While Beech placed the blame for most of the accidents on weather conditions and turbulence, these factors could not account for many of the accidents, in which the pilot had been aware of rough weather conditions and attempted to go around them. Beech claimed that pilot error was responsible for these accidents. The pilots were said to have fallen victim to a condition known as spiral divergence. Flying without good visual reference, say in a cloud bank, the pilot would unknowingly get the airplane into a downward spiral. Without realizing this, he would exceed the aircraft's structural redline speed. Then for some reason, perhaps realizing the problem, the pilot would attempt to pull the nose of the plane up. Because of the excessive speed, the force on the tail would be too great; the tail would fail.

Yet even this explanation did not account for many failures which seemed to occur in normal flying conditions. One aircraft in particular suffered a structural failure of the tail in completely clear weather. Fortunately the failure was not total, and the pilot was able to land the aircraft safely. When knowledge of this incident became public, it created a storm of controversy. Apparently, the airplane had passed through the jet wash of a commercial aircraft. However, this by itself should not have produced such failure. Pilot error was insinuated by some. Beech offered to repair the aircraft, if the pilot would turn the plane over to the company. Unwilling to allow Beech to have the aircraft until it had been inspected by a federal agency, the pilot initially refused. Beech became very insistent, and the pilot was forced to hide the tail.5

Studies and Airframe Strengthening:

The very first V-tail models had a tendency to fail in the wings. Within the first two years of manufacture, it became apparent to Beech that the wing structure was inadequate. Beech increased the strength of the wings, but instead of ending in-flight failures, this action simply changed the source. Now instead of the wings failing, the tail failed. In 1952 the FAA (Federal Aviation Administration) opened a study on the V-tail Bonanza. For the next twelve years the agency accumulated statistics on the airplane, particularly on in-flight break-ups, and examined possible problems with the design. Although the study found a high incidence of in-flight failure, no action was taken and in 1964, the study was closed.1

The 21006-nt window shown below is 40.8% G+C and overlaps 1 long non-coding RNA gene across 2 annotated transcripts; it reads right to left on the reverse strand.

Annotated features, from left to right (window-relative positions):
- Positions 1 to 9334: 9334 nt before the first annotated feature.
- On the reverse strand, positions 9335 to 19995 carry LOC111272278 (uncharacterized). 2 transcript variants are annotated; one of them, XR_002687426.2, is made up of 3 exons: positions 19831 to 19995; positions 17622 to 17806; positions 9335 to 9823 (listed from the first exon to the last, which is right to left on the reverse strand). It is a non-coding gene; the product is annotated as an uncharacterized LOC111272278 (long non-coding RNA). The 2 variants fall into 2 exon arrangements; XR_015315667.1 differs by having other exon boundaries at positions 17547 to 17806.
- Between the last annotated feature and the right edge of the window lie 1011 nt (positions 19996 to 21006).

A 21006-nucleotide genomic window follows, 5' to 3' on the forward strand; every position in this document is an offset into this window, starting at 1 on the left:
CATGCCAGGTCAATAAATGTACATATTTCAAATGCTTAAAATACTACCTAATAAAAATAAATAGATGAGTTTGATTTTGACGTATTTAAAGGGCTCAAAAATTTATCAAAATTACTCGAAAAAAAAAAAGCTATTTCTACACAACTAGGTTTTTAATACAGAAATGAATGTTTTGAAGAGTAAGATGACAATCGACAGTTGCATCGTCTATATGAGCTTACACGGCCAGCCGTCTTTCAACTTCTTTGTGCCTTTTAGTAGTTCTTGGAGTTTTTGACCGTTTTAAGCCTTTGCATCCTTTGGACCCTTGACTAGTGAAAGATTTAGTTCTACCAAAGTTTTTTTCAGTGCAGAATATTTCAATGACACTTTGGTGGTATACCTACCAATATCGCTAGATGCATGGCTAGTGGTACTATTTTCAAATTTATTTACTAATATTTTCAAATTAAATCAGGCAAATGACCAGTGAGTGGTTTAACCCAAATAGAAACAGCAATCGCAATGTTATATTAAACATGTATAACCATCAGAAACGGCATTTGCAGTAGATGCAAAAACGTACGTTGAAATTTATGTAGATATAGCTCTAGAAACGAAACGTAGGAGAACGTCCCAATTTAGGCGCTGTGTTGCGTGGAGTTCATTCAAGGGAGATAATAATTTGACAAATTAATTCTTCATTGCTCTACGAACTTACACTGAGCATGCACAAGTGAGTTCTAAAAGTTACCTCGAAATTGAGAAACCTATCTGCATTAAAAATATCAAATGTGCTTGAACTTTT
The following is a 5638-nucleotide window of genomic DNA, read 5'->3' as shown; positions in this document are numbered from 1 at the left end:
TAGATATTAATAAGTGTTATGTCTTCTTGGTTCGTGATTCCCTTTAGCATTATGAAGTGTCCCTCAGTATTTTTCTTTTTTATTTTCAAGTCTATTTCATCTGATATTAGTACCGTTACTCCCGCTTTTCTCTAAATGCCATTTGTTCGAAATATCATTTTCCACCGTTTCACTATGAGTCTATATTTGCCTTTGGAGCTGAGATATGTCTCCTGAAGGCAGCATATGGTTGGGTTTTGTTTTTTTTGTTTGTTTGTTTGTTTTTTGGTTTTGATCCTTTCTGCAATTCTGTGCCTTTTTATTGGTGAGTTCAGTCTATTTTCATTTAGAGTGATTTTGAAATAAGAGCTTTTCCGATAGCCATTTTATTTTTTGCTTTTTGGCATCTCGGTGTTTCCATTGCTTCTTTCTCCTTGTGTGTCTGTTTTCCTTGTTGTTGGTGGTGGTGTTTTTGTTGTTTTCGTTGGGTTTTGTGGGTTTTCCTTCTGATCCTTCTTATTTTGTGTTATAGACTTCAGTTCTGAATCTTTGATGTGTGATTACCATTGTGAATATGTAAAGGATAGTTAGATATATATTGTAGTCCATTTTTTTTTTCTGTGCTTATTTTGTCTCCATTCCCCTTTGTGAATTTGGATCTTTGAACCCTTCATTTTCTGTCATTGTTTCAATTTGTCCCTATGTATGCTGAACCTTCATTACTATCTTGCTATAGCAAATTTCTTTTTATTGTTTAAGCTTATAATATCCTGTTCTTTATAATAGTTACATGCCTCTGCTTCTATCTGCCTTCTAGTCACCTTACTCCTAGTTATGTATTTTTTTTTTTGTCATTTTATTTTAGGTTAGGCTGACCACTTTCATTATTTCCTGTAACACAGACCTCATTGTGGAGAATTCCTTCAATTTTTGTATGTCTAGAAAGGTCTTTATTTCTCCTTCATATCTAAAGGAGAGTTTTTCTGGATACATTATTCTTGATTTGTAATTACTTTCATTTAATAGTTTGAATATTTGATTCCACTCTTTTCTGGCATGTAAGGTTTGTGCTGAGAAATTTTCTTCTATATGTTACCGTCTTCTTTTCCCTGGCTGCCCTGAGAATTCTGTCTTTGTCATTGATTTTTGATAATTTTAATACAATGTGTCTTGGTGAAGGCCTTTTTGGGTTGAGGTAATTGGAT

During this time period, Beech made numerous small changes to the V-tail Bonanza. Most all of the structural modifications involved the tail. Beech apparently was aware that the structural margin on the tail was inadequate, because the purpose of the modifications was to increase the strength of the tail. However, the modifications did not end the in-flight break-ups; the tails continued to fail.

When the attempts to strengthen the tail by minor structural modifications did not work, Beech and three independent aircraft parts suppliers searched for other methods of strengthening the tail. The result was a stub spar which reduced the load on the front spar once skin buckling began. After conducting tests on its stub spar design, Beech concluded that it did not result in an appreciable increase in tail strength. However, subsequent investigation by the FAA concluded that Beech did not carry their tests to the point of tail failure and therefore, did not really have any information on which to base the decision that the stub spar kit was ineffective.4

In the early 1970s it was discovered that the tab control cables to the tail on many V-tail Bonanza were in very poor condition. The cables on many planes were worn, frayed, and sometimes coated with paint. Generally, this was the result of improper maintenance and not poor design. However, in many cases the improper maintenance resulted in slack tab cables. This in turn produced an unbalanced reversible tab that drove the rudder to flutter. In addition to all the other alleged problems, the V-tail was extremely sensitive to the problems of tail flutter. The FAA issued a directive ordering all V-tail owners to inspect the tab cables of their planes.

Throughout the 1970s, people continued to die as the result of in-flight failures of the V-tail Bonanza. The families of some of these victims sued Beech Aircraft claiming that the V-tail Bonanza was an unsafe aircraft. To support their contentions, the plaintiffs hired experts to conduct independent studies of the V-tail Bonanza. Several of the studies noted irregularities with the V-tail design, but it was difficult to prove direct cause and effect for most of the accidents. Beech won most of the lawsuits.

In 1978, the FAA commissioned STI (Systems Technology Inc.) to study problems of in-flight break-up for all aircraft. STI concluded that the V-tail Bonanza had the best overall safety record of any general aviation aircraft, but had the worst record when it came to mid-air break-up. The V-tail Bonanza was twenty-four times more likely to suffer from in-flight structural failure than the Straight-tail Bonanza. The only difference between theses two models was the configuration of the tail. Beech disputed this claim and said that the V-tail was only eight times more likely than the straight-tail to suffer from in-flight failure.4